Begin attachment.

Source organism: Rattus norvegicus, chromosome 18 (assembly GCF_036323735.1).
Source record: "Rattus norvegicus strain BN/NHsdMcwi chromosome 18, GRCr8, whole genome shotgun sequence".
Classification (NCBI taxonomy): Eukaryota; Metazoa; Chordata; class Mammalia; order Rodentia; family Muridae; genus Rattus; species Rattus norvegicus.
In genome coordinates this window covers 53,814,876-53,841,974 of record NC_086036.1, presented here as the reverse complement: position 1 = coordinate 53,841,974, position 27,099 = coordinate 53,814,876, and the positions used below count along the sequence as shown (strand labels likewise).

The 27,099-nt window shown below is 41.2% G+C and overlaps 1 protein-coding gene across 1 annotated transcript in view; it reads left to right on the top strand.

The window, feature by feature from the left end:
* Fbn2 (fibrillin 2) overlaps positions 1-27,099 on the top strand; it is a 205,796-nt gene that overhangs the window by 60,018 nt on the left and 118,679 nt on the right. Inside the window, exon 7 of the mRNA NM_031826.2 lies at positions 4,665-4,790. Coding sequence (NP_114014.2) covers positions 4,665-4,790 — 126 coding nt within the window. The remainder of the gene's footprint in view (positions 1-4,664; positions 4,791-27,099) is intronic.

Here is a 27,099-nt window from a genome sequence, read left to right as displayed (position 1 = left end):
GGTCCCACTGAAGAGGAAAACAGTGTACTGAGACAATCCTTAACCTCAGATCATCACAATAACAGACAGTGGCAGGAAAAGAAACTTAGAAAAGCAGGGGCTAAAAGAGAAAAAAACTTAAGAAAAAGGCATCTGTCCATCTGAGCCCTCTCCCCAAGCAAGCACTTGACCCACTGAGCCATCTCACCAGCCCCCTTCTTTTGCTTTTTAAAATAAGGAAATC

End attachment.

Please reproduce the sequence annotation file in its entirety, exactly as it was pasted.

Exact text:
Source organism: Rattus norvegicus, chromosome 18 (assembly GCF_036323735.1).
Source record: "Rattus norvegicus strain BN/NHsdMcwi chromosome 18, GRCr8, whole genome shotgun sequence".
Classification (NCBI taxonomy): Eukaryota; Metazoa; Chordata; class Mammalia; order Rodentia; family Muridae; genus Rattus; species Rattus norvegicus.
In genome coordinates this window covers 53,814,876-53,841,974 of record NC_086036.1, presented here as the reverse complement: position 1 = coordinate 53,841,974, position 27,099 = coordinate 53,814,876, and the positions used below count along the sequence as shown (strand labels likewise).

The 27,099-nt window shown below is 41.2% G+C and overlaps 1 protein-coding gene across 1 annotated transcript in view; it reads left to right on the top strand.

The window, feature by feature from the left end:
* Fbn2 (fibrillin 2) overlaps positions 1-27,099 on the top strand; it is a 205,796-nt gene that overhangs the window by 60,018 nt on the left and 118,679 nt on the right. Inside the window, exon 7 of the mRNA NM_031826.2 lies at positions 4,665-4,790. Coding sequence (NP_114014.2) covers positions 4,665-4,790 — 126 coding nt within the window. The remainder of the gene's footprint in view (positions 1-4,664; positions 4,791-27,099) is intronic.

Here is a 27,099-nt window from a genome sequence, read left to right as displayed (position 1 = left end):
GGTCCCACTGAAGAGGAAAACAGTGTACTGAGACAATCCTTAACCTCAGATCATCACAATAACAGACAGTGGCAGGAAAAGAAACTTAGAAAAGCAGGGGCTAAAAGAGAAAAAAACTTAAGAAAAAGGCATCTGTCCATCTGAGCCCTCTCCCCAAGCAAGCACTTGACCCACTGAGCCATCTCACCAGCCCCCTTCTTTTGCTTTTTAAAATAAGGAAATC